Simos, Filaertos and Alekos Sikiaridis returned to Athens from a trip to New York back in the early 1930s full of new ideas about show business and the new, ultra-modern palaces of entertainment that were rapidly changing American cities. These ideas – and the brothers’ entrepreneurial spirit – eventually resulted in the Rex venue in downtown Athens, a building hailed as a slice of New York in the Greek capital.
Now, 80 years after its January 22, 1937 inauguration, the Rex is indelibly linked to the country’s entertainment history and is still an active force thanks to the Greek National Theater. Back in the day, the construction of such a large venue raised eyebrows: It had the Rex cinema on the ground floor, the 1,400-seat Kotopouli Theater right above it and, at the basement level, the 700-seat Sineak movie theater.
For architecture duo Vassilis Kassandras and Leonidas Bonis – who had earlier worked together on a huge complex for the military fund on Panepistimiou Street that is now home to the Attica department store, among other businesses – being assigned the Rex project represented a windfall.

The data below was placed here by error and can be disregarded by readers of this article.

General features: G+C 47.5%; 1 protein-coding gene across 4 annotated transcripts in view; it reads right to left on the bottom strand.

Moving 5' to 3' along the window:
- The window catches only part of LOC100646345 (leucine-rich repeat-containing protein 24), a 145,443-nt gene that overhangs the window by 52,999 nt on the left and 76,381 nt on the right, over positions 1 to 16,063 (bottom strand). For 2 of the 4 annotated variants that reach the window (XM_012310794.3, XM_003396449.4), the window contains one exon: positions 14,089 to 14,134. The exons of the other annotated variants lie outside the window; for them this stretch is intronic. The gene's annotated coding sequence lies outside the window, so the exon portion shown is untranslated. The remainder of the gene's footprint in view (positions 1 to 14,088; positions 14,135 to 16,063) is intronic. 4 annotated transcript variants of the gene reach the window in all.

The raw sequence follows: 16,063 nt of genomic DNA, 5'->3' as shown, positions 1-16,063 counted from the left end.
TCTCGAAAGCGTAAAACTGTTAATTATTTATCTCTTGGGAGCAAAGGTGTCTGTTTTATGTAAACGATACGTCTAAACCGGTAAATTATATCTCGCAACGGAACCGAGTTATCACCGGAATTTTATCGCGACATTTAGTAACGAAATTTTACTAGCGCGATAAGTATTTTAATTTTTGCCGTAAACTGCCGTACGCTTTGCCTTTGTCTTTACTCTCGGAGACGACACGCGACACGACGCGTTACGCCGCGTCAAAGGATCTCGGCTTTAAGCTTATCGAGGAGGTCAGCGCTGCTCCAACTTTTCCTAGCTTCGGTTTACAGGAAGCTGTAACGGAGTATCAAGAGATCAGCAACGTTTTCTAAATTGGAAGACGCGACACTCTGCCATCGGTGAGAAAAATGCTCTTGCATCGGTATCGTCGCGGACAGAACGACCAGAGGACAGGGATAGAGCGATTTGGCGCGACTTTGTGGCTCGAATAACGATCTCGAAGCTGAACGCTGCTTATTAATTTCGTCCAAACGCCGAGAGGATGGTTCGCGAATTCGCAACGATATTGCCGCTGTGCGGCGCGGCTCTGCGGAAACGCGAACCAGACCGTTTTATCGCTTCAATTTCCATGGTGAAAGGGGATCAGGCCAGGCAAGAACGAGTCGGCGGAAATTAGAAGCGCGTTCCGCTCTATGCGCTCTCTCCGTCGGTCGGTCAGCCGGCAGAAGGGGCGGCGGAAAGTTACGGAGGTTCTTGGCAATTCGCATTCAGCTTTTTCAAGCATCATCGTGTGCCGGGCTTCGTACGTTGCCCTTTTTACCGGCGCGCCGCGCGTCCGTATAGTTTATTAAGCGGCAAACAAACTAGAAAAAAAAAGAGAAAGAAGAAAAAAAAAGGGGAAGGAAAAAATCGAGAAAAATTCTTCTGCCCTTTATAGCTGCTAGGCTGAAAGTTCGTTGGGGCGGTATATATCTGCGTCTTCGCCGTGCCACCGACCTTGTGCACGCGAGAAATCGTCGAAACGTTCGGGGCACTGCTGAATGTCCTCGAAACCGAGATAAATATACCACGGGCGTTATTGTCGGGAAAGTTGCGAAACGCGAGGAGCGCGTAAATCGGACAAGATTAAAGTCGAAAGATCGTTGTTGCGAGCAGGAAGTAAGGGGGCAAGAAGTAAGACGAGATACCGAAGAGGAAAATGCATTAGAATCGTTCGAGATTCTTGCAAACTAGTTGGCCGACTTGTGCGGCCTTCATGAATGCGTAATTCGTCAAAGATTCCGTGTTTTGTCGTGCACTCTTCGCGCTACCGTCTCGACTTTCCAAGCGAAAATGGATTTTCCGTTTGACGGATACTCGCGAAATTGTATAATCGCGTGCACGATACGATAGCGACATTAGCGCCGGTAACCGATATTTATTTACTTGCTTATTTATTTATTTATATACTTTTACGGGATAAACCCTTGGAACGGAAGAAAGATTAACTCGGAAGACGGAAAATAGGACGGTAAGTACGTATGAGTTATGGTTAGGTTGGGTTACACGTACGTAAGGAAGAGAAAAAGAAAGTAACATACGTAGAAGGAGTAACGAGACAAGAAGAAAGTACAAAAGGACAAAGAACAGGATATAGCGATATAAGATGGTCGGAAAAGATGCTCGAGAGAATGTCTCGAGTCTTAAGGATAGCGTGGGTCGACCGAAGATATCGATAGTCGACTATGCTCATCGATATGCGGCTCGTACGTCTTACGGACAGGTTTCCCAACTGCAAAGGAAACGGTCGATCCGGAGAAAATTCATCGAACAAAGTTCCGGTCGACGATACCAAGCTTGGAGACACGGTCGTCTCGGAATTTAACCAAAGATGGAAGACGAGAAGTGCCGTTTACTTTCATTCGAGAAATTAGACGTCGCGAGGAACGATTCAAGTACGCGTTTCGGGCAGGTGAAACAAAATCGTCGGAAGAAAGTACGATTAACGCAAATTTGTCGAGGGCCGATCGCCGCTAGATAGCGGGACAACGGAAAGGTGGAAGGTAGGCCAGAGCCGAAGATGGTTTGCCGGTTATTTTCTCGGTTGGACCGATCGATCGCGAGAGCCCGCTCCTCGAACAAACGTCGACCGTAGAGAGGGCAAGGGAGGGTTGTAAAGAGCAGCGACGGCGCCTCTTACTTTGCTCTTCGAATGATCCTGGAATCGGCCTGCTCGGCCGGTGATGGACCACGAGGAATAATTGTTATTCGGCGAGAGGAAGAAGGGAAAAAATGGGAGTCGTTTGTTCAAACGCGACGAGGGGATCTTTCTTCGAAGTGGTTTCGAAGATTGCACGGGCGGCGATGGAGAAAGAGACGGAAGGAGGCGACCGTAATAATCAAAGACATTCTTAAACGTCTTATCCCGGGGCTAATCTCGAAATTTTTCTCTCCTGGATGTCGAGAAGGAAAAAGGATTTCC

The project cost a lot of money for the time and, according to Elizabeth Sikiaridi, an architect who has studied her family’s history extensively, the brothers were able to raise the cash from their textile import-export business in Beirut. She says that their decision to go ahead with the investment was probably also influenced by Spyros Skouras, a Greek who was a major film producer in the United States and was looking for new venues to show films. “The Sikiaridis brothers later turned the Rex cinema over to Skouras,” says the architect.
The Sikiaridis family was known for its innovative ideas (it had founded a co-ed school in Beirut in 1950) and the Rex was something completely new for the Greek capital – even the mere fact that smoking was not allowed inside the theaters was controversial.
The family also established a medical clinic at 5 Feidiou Street at the back of the Rex. “The two buildings have always been joined by an internal door. Even now, the Feidiou building serves as the entrance for the National Theater’s cast and crew,” says Sikiaridi. Back in the day, the clinic was used to test children suspected of having tuberculosis and seeking treatment at a foundation created by the family in the northern suburb of Maroussi.